Histamines, Sulfites & Never-Ending Wine Myths—Part Two
Organic Wines | Dried Apricots and Mangos
In my previous blog, I addressed three common misconceptions people use to explain why a single glass of wine may cause them to feel terrible the next morning (if not later that night). It’s now time to focus on myths surrounding organic wines and the fallacy of using preserved foods such as dried fruit to test your sulfite sensitivities.
“Organic wines don’t contain sulfites, so I only drink them now.”
Sulfites are critical to producing high-quality wines, and most organic wines simply don’t taste very good.
The organic wine category has been growing for several years and that trend shows no sign of slowing down. While it’s still a small portion of the overall wine industry, more than a billion bottles of organic wine are expected to be consumed by 2022. That means a lot of people, in my opinion, are not drinking the best tasting wines.
For reference, organic wines must be made from grapes grown under a tightly controlled agricultural environment. Specific pesticides cannot be used and only natural fertilizers are allowed such as green manure or compost along with clear requirements around the fermentation and bottling processes. Which most of us would agree is a great thing for the environment. That’s why most organic wines normally cost more. Actual addition of sulfite preservatives to the wine is not allowed, but naturally occurring sulfites ARE permitted (less than 20 parts per million, or 20ppm). The label typically includes phrases such as “Contains No Detectable Sulfites” or “No Preservatives Added”.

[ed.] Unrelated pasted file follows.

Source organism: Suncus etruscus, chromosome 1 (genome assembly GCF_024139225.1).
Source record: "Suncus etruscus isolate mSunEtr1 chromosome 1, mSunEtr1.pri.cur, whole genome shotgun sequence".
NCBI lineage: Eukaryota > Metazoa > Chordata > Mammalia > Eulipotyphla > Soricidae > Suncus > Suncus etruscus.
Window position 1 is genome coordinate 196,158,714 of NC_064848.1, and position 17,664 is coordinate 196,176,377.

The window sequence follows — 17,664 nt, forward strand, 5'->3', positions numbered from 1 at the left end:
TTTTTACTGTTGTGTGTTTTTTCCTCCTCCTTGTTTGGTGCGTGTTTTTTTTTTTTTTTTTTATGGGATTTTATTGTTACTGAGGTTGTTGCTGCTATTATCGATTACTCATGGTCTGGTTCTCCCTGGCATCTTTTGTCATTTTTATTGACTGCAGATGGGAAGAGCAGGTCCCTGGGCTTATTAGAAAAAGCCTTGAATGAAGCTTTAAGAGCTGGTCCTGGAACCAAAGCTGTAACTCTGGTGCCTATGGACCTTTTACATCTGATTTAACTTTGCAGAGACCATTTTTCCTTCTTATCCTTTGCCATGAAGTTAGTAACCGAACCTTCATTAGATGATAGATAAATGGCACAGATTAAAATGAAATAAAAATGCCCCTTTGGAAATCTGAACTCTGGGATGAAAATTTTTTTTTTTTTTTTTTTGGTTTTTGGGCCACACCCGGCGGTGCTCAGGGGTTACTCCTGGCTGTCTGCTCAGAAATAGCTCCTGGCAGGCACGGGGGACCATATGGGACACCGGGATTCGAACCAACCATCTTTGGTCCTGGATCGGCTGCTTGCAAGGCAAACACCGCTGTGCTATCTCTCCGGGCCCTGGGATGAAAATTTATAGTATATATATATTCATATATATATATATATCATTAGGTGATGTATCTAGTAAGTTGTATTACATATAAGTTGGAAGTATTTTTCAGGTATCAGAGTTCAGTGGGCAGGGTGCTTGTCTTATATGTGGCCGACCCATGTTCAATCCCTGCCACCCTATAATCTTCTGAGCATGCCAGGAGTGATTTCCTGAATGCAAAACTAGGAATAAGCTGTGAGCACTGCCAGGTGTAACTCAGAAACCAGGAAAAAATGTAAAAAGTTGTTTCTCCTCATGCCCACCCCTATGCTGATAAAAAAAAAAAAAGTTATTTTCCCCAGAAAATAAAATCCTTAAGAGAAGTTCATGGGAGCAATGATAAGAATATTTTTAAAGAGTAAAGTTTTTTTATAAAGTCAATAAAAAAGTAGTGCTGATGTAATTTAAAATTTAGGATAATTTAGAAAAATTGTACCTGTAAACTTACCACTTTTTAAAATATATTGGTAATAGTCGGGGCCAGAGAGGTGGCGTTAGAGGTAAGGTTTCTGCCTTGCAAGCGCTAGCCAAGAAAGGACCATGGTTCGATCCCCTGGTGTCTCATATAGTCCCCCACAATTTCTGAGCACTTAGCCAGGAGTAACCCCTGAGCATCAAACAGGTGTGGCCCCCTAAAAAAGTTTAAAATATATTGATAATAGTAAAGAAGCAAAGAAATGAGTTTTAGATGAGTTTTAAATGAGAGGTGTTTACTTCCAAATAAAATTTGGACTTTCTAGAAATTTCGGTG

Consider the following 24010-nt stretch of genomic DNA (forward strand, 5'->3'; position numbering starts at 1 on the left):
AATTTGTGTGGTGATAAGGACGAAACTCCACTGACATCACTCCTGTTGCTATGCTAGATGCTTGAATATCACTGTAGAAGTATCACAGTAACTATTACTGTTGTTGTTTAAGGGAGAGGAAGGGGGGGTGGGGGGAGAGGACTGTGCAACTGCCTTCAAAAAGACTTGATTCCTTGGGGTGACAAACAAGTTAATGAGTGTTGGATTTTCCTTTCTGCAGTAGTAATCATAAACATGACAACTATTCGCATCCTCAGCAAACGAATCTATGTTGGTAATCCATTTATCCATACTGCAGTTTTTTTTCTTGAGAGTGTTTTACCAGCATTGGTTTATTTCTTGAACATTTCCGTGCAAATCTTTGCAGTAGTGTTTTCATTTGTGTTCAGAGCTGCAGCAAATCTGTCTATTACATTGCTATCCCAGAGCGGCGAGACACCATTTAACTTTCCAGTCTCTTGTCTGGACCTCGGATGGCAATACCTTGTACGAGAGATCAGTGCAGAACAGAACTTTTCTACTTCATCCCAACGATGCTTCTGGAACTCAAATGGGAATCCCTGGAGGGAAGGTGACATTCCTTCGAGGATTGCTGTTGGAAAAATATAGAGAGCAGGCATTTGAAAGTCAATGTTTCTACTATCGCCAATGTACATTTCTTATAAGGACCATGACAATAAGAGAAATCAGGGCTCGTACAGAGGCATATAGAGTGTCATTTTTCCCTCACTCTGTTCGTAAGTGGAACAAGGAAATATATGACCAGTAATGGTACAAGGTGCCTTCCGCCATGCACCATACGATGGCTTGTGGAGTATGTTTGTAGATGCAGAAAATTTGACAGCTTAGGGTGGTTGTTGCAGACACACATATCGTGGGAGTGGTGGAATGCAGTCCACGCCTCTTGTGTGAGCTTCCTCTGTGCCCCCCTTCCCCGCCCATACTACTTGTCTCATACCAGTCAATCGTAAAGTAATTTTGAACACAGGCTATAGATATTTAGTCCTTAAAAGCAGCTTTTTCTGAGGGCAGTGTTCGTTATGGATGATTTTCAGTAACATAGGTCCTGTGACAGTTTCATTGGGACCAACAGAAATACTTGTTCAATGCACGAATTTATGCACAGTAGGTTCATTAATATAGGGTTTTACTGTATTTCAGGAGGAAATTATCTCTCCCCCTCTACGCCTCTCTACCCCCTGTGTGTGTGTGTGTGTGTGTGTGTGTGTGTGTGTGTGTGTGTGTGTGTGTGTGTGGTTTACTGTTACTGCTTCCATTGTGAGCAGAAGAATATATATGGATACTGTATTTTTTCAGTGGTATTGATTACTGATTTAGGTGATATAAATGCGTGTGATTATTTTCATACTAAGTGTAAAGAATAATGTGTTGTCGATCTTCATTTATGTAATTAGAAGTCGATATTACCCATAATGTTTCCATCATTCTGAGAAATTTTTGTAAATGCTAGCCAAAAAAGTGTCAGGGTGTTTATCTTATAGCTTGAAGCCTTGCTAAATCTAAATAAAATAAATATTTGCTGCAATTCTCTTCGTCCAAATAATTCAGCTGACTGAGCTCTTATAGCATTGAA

Unfortunately, from my experience, the taste of these wines is generally considered inferior to the same wine varietals that have sulfites added. This is because sulfites are critical to the production of high-quality wines and maintaining great taste during storage. However, many of us need to remove sulfites prior to drinking in order to enjoy our glass or bottle without the ugly side effects. Organic wines can help some wine drinkers reduce the negative side effects, but that doesn’t mean they will be as enjoyable to drink.
“I know I am not sensitive to sulfites because I can eat dried apricots and mangos.”
That doesn’t mean you’re not sensitive to sulfites. It just means your stomach works properly to neutralize the sulfites.
The first thing I often hear from people wanting to test their sulfite sensitivity is to eat dried fruits like apricots or mangos. This is the testing recommendation used throughout the wine community and is a HUGE myth. Yes, these fruits are often preserved with sulfites to slow the oxidation processes that reduce quality and make the fruit quickly turn brown. This is absolutely the wrong approach for testing sensitivities.